Scoliosis: Go With the Curve
How You Can Increase Your Flexibility and Strength and Reduce Pain Through Brain Change
Saturday, June 29, 2013, was the first International Scoliosis Awareness Day. It’s a day to “create positive, public awareness about scoliosis, promote education, advocacy campaigns, and bring people together with the condition.” In honor of this day, I’d like to share with you new possibilities for breakthrough improvements in mobility, strength, balance, breathing and pain relief for people with scoliosis that are based in the capacity of the brain to change itself and create new patterns and freedom of movement despite the curvature.
You don’t need a straight spine to have a healthy, flexible and powerful back.
A healthy spine can move in all directions: It can twist, bend forward, backward and sideways and any combination of these four directions. When in action, the spine repeatedly twists and curves, moving in and out of the midline. With scoliosis, the spine has some degree of fixed curvature and as a result never moves fully back to the midline.
It is natural to want to straighten the spine. Many techniques, from exercise to braces and even surgery, attempt to reduce the curvature as much as possible, often with limited success. However, you do not need to have a straight spine to have a functionally healthy spine, in my opinion. What you need is the ability to move your spine in all directions with ease and dexterity. And that is possible to achieve, I believe, also when there is scoliosis.
The Brain Organizes All Movement
If we only focus on the structural aspect of scoliosis, we have no choice but to try and “fix” the structure and have it define what we can or cannot do. However, the moment we realize that it is the brain that organizes all movement, that it is an information system and that the brain can change itself throughout life, we can look to provide the brain with new and relevant information with which to form new connections and patterns and create exciting new possibilities for us. In other words, the structural limitations needn’t create nearly the typical functional challenges that many of those suffering from scoliosis experience.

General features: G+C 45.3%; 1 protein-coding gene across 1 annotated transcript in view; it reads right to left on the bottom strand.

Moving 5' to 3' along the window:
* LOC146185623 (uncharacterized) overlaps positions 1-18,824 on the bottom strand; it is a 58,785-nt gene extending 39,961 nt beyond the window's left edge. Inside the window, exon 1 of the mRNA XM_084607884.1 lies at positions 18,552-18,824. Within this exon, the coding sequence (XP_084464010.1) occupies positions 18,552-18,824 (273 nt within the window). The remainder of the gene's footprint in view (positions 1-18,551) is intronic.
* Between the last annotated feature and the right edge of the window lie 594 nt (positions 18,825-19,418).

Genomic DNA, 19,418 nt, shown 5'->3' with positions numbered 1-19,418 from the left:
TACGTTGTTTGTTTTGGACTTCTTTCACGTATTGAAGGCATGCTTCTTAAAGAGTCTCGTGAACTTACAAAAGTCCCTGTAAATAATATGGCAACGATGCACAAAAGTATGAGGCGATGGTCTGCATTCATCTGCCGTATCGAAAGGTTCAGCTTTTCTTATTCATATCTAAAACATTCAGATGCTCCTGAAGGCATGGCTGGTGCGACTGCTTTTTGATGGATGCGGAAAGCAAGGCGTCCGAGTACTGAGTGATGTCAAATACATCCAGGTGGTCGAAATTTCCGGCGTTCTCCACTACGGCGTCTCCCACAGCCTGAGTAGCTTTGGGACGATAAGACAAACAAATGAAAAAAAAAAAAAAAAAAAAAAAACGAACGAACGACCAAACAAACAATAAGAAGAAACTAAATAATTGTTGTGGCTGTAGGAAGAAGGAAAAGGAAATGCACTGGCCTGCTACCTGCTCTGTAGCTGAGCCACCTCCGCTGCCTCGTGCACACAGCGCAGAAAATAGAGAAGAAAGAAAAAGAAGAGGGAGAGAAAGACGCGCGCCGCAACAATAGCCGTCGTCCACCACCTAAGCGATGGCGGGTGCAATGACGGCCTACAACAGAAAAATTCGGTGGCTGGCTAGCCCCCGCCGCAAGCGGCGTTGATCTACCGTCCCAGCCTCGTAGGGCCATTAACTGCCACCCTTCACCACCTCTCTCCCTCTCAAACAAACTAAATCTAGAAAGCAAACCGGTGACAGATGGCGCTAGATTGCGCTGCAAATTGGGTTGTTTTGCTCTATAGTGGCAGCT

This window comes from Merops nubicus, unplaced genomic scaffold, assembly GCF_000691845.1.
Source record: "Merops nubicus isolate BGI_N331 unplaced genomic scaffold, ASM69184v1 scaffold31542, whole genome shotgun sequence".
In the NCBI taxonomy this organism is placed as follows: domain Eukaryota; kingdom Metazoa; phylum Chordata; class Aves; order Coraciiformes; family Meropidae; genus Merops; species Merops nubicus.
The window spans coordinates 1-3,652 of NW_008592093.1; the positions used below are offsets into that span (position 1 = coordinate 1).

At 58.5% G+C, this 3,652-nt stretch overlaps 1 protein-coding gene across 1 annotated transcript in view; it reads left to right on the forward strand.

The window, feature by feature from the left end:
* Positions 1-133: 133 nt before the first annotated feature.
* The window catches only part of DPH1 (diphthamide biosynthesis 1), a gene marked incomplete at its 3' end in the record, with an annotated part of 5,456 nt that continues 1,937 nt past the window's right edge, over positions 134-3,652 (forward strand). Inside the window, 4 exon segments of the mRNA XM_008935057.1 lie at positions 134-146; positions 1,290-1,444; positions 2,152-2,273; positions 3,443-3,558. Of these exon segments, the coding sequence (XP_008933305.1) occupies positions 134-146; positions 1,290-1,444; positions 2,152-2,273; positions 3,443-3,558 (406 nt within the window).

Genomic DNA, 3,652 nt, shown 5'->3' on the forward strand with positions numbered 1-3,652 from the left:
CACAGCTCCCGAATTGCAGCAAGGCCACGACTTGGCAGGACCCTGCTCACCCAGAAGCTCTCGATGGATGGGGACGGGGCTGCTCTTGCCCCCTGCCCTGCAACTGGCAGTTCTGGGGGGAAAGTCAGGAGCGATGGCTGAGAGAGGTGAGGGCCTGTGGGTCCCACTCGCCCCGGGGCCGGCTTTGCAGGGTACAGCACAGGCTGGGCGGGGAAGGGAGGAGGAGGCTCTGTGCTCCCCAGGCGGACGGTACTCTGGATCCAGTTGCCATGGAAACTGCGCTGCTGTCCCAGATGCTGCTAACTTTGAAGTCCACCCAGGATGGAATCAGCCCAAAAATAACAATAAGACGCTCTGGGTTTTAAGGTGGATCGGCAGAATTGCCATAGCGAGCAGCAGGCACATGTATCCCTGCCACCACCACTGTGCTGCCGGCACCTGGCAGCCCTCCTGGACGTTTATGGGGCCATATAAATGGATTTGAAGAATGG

Five Ways To Inform Your Brain and Increase Your Mobility and Well-Being
Before doing the suggested movement exercises below, make sure to get the approval of your health care provider. Make sure to do the movements slowly and gently, no more than 10-20 minutes twice a day. If you experience pain doing any of the movements, stop doing that movement.
1. Move your spine in all directions.
Rather than focusing on trying to have a straight or a straighter spine, instead focus on moving your back in many different directions in space. It’s important you do small and very gentle movements for effective and rapid brain change. You can use your imagination to visualize the movement if trying to do it is presently difficult.
2. Go with the curve.
For a curve to form in the spine, the muscles on one side of the spine need to continuously contract more powerfully than on the other side. Many try to stretch the spine, but that only pulls on the short muscles, which in turn gets them to contract even more due to the stretch reflex. It is your brain that needs to tell these muscles to let go. To help the brain feel the imbalance, instead of trying to “fight” what its doing, gently move your spine more in the direction of your curvature, e.g., gently increase the curvature—yes, you read this right. Then gently and slowly let go and see whether your spine, spontaneously, feels the sensation of growing longer.
3. Twist, don’t straighten, your spine.
If you had a chain lying on the ground in an S shape and you gently and gradually twisted the two ends in opposite directions, after a while that chain would begin to straighten. You can do the same with your spine. Preferably while lying down on your comfortable side, but also in sitting or even in standing, gently twist your back and spine in the direction that is the easier one for you, then come back. After you repeat this movement a few times, notice whether your back begins to move more easily and your spine feels it is getting longer. (How much depends on already existing structural changes.)
4. From asymmetry to symmetry.
To help correct asymmetry, it’s important you do your exercises asymmetrically. This helps your brain (i.e., you) feel when you are off the midline and self correct. First do the movements on the side and to the direction that is easier and don’t do the other side right away. It might feel a bit strange in the beginning, but after a while you may start noticing increased mobility and comfort in your back and your whole body that might surprise you.
5. Your back is not alone.
Your brain organizes your whole body—your muscles, joints and skeleton—to function successfully with the curved spine the way it is. In order to improve the mobility in your spine and maintain the improvements, its important that you also focus on, and move in new ways, not just your back, but also your legs, arms, head, and pelvis.
To find out why it’s important to move gently and slowly to induce positive brain/body change, you can read about the Nine Essentials.
To learn more about the NeuroMovement® approach of the Anat Baniel Method®, read the article “Movement and Learning Based-Approach to Working with Scoliosis.”
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About Anat Baniel
Anat Baniel, founder of Anat Baniel Method® NeuroMovement®, is the author of two highly acclaimed books about this transformational methodology: Move Into Life: NeuroMovement for Lifelong Vitality and Kids Beyond Limits. Anat’s work is at the forefront of the emerging brain plasticity field, helping wake up the brain to its greater potency for learning and change throughout life.